GM Benjamin Post-Mortem
Posted: 11 December 2021 07:03 PM  
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GM Joel Benjamin’s article on game 11 brought up an issue I’ve been thinking about for a while: where do we go with time controls?

I grew up with classical time controls of 40/120,20/60… and sometimes longer, and adjournments weren’t uncommon. I still remember the debates about how to make chess more ‘exciting’ by shortening the time controls, especially for broadcasts to attract a wider audience. While I supported the idea of attracting a wider audience, I did wonder what might happen to classical controls and how it would affect the quality of the games played—quick thinking, pattern memory, and immediate tactics versus deep thinking and subtle, positional strategy. Joel rightly noted there were some beautiful games played under slow controls.

I try not to be one of those ‘things were better when…’ people, and I recognize that shorter time controls have benefits. It’s possible to play a quick game over lunch, and one does exercise their pattern memory and tactics when deep thinking isn’t possible. It makes tournament scheduling less complicated as well. I also support the variety of controls used now so people can play according to their personal preferences.

Perhaps, though, it’s time to revive the discussion. Not so much for casual play, but where do we go with tournaments? What do we want chess to become? Can we find a way to enjoy deep, subtle games as well as quick, sharp tactical games in tournaments, or do we, as Magnus apparently prefers, emphasize one over the other. Personally, I would miss long, leisurely games, but then, I miss smoking a pipe while playing as well. We now live in an age of personal computers and powerful chess engines with massive databases, which have also changed the character of the game. My old ECO’s and printed Informants don’t get much use these days. My computer does. But, I still enjoy chess.

At my age, I probably won’t be around to see the ultimate result of current trends in the game. But I do love the game, and as Joel observed, it is probably time to consider carefully what we, especially the younger players, will make of chess in the now not so distant future.

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Posted: 12 December 2021 07:35 AM   [ # 1 ]  
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Thank you for sharing your thoughts!

Chess has never been a media-interesting subject until recently. The just-concluded World Championship Match has been the best-ever media-covered chess event, with several teams of great commentators live during the games, GMs and journalists writing tons of articles, and, last but not least, the socials (especially Twitter) boiling with comments. Literally millions of people have followed Carlsen and Nepomniachtchi battle over the board.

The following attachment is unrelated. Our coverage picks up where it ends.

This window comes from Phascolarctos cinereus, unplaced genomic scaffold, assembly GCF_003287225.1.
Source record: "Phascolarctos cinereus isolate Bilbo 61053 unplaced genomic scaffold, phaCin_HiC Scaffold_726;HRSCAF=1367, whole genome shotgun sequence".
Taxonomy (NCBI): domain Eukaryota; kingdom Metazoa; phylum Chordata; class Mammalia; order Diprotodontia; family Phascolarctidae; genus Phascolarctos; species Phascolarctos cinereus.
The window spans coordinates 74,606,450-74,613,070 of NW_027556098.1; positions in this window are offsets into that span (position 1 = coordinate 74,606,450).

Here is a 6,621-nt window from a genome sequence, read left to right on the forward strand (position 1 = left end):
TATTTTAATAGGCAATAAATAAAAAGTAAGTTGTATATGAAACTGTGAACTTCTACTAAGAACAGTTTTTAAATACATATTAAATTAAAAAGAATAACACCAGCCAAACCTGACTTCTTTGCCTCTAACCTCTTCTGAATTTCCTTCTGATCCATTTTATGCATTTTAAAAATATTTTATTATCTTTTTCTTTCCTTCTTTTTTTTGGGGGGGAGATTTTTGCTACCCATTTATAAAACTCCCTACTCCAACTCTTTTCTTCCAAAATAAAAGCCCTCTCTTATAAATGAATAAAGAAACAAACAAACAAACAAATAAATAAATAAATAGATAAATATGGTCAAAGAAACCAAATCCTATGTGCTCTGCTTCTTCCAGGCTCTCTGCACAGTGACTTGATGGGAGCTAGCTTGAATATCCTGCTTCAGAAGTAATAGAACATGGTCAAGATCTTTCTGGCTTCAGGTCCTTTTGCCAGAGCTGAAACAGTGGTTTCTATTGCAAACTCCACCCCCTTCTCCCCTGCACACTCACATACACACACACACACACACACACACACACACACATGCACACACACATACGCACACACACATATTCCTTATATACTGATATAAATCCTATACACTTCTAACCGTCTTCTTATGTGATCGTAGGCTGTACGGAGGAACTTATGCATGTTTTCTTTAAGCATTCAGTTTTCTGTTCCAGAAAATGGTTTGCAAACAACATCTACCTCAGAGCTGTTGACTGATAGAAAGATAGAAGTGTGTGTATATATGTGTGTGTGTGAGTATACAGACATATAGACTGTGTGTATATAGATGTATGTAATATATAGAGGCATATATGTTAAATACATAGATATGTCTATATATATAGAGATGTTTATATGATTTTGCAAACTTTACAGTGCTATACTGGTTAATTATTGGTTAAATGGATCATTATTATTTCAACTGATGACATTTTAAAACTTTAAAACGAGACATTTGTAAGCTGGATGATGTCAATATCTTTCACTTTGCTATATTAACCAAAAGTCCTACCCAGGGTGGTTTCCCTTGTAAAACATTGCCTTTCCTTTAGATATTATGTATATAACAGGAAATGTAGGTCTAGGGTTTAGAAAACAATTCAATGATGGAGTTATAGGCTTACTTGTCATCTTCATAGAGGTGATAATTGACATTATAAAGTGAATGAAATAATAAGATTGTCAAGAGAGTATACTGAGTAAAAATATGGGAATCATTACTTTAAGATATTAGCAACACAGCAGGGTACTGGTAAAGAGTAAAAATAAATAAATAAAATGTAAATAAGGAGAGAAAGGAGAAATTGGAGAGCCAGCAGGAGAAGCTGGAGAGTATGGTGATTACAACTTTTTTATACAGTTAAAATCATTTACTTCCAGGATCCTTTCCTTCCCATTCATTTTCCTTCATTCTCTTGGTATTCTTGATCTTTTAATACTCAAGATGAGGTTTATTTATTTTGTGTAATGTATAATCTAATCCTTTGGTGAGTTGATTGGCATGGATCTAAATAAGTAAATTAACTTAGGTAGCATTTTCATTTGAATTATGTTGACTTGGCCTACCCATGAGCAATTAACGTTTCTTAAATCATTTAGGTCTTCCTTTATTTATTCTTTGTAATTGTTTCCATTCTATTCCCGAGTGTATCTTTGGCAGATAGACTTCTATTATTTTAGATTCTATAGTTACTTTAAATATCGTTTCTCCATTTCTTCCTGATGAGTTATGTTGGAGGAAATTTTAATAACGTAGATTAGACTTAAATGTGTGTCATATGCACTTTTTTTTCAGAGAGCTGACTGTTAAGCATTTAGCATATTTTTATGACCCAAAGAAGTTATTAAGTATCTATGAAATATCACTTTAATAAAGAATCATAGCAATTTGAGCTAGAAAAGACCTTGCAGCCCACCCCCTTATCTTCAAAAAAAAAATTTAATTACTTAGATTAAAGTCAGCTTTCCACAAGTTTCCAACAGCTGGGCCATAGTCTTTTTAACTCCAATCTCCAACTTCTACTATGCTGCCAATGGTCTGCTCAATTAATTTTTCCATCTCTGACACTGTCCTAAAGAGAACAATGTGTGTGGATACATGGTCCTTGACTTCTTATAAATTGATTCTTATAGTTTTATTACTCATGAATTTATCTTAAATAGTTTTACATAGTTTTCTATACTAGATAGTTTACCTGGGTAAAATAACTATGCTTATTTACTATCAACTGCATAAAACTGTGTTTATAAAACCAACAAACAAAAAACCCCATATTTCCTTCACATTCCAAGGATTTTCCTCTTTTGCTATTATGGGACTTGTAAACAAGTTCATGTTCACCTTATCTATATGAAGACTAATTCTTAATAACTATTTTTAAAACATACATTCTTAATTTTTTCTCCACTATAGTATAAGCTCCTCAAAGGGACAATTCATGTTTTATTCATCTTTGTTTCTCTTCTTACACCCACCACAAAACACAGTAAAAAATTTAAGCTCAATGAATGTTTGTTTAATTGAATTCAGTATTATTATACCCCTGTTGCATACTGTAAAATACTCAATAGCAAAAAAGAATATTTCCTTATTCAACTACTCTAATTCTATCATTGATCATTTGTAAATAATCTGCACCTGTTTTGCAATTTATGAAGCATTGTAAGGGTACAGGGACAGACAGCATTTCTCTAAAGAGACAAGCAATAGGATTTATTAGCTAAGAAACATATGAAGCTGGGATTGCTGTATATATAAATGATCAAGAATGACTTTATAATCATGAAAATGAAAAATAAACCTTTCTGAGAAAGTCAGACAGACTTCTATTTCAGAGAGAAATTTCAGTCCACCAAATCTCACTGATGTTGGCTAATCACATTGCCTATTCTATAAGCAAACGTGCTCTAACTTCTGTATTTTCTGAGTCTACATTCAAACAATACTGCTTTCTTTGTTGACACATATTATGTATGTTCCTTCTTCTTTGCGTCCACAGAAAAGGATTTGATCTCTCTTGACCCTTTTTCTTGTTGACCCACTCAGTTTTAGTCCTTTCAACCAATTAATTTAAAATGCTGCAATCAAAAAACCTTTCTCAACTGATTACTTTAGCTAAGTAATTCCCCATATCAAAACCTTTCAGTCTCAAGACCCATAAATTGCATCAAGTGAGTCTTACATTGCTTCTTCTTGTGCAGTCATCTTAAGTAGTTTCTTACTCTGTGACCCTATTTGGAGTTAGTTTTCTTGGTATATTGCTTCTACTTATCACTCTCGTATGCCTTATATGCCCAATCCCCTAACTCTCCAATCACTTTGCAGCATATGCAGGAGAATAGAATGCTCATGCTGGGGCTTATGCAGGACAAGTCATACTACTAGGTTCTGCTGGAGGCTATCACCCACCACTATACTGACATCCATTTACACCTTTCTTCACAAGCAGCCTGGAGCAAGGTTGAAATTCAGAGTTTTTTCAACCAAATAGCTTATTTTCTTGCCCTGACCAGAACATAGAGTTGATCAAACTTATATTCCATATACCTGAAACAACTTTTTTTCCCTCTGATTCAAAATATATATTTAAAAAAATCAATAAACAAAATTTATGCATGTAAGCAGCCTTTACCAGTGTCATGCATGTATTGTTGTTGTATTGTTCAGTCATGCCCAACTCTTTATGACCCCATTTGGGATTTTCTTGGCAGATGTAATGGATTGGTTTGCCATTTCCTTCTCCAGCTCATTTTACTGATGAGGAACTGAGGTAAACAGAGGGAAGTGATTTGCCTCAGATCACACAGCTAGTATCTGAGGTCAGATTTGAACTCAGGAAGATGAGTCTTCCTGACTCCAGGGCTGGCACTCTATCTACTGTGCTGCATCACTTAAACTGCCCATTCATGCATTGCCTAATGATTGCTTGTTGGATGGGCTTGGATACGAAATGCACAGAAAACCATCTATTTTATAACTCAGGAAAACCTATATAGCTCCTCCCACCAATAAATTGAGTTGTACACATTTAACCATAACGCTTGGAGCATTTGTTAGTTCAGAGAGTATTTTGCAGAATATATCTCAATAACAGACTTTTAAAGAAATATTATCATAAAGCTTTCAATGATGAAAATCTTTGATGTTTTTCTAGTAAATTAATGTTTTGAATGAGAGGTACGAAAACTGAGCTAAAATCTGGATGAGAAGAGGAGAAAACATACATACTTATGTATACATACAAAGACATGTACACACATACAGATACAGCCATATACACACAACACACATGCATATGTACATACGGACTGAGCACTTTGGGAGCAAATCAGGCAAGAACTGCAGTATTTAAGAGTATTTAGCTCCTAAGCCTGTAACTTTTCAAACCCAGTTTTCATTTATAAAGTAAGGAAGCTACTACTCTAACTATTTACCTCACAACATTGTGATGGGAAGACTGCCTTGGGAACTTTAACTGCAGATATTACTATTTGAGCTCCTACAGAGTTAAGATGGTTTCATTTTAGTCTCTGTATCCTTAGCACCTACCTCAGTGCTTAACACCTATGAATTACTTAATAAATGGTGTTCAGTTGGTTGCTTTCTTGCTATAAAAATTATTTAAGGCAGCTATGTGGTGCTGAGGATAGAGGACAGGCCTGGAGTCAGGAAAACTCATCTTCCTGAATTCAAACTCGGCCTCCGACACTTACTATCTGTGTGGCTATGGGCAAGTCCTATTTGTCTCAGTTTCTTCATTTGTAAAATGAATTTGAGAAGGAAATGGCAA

Of course, to get such coverage, chess needs to be spectacularized. In this case, it was the WCC, and it’s like Wimbledon for Tennis. But “normal” tournaments don’t have this kind of following. One of the easiest ways to make chess more captivating for the masses is to shorten the time control.
In these almost two years of the pandemic, we’ve seen online chess exploding, to become a worldwide attraction. The games, though, were played mostly at a rapid pace, much easier to follow for the general public.
It looks easy to predict that chess is going to change in that direction, at least for the majority of elite events.
Time will tell us, I guess grin

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Posted: 11 January 2022 07:50 PM   [ # 2 ]  
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An aside to Lyon: chess was a media-interesting subject during my childhood—I grew up in the era of Bobby Fischer. His career triggered a lot of media interest at the time, and as it waned, the beginning of fast games was debated and rules developed. I remember the discussions on the mail page of Chess Life (USCF) at the time. I also remember when digital clocks were first developed, the debate about delay vs. increment, other proposals, and the eventual acceptance of rules for rapid and blitz games. Many members felt fast games were antithetical to “good” chess, but others were concerned that waning media interest would lead to less popular support and, as a result, less money available to hold tournaments. So, this isn’t the first time tournament standards have been debated with relationship to media, but we now have online chess and many more participants than in my past. This is all good, and I’m glad people find chess enjoyable at whatever speed they wish to play.

I also note, in passing, that I’m looking forward to some really deep and beautiful games in the upcoming Tata Steel tournament, which is being played at 100/40+30, 50/20+30, g/15+30.

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